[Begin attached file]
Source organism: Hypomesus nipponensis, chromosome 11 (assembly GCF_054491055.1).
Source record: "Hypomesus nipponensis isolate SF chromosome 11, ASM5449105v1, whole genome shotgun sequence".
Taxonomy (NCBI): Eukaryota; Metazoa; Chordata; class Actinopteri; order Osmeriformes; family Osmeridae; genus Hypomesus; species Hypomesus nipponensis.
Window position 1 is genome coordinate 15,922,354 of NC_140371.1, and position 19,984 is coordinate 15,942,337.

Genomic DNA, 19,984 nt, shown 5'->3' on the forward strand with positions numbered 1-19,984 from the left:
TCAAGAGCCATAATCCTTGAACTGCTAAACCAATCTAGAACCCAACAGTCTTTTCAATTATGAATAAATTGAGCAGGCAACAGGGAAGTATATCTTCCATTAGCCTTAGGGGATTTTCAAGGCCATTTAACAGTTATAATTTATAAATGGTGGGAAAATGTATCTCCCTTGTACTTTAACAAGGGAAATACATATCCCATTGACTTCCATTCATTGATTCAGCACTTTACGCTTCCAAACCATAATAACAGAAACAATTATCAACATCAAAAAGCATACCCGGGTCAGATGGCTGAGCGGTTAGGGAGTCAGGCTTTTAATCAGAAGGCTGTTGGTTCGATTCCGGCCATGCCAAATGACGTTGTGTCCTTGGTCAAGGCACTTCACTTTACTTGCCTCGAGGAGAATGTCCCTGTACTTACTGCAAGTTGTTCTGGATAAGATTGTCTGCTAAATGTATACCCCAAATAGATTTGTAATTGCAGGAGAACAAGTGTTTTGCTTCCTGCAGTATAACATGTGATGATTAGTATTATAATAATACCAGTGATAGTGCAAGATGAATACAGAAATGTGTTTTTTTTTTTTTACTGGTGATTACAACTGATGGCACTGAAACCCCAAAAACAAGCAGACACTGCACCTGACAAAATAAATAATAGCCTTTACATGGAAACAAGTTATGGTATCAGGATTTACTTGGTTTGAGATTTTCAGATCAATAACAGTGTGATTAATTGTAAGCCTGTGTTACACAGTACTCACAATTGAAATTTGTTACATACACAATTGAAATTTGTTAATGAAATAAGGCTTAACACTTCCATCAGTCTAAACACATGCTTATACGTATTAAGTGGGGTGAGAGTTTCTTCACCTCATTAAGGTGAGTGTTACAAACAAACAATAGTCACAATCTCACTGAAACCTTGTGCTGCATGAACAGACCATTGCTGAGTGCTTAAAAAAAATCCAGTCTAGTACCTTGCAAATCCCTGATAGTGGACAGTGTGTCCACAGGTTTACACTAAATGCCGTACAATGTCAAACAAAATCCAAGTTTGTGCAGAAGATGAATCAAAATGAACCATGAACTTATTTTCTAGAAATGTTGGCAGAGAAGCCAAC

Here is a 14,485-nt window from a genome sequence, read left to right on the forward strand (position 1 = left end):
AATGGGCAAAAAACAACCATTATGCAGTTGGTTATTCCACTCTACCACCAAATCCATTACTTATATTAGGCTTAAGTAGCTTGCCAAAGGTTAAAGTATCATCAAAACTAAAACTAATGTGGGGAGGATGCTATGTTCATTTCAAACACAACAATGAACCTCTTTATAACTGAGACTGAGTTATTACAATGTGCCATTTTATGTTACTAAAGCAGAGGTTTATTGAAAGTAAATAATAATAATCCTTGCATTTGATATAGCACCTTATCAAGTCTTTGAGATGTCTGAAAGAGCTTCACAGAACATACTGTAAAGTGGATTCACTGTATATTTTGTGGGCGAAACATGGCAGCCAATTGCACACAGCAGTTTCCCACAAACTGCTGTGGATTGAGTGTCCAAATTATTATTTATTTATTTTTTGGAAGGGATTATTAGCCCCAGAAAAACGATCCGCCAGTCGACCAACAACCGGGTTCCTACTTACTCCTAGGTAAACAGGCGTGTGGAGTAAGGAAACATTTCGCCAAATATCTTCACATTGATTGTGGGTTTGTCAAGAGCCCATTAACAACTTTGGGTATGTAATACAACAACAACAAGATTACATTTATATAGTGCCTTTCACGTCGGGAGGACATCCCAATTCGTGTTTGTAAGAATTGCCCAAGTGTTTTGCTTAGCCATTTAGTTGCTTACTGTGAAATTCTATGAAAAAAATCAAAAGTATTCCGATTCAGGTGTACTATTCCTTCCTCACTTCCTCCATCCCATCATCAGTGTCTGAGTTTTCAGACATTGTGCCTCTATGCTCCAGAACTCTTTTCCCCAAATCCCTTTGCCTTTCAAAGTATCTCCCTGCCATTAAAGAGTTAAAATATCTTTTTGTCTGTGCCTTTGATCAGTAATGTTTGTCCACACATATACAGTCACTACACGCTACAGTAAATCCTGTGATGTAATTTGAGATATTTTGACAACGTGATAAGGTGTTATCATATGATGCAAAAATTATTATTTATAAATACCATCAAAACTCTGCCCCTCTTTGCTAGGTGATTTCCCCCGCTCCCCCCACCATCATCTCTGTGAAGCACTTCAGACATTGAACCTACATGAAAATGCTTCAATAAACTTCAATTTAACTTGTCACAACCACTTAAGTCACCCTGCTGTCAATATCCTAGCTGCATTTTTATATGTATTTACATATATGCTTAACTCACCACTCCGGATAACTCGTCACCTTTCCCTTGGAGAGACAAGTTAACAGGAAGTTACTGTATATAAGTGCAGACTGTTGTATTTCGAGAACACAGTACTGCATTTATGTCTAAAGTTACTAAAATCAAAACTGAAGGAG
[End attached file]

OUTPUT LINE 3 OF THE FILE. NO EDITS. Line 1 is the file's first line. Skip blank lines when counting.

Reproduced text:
Taxonomy (NCBI): Eukaryota; Metazoa; Chordata; class Actinopteri; order Osmeriformes; family Osmeridae; genus Hypomesus; species Hypomesus nipponensis.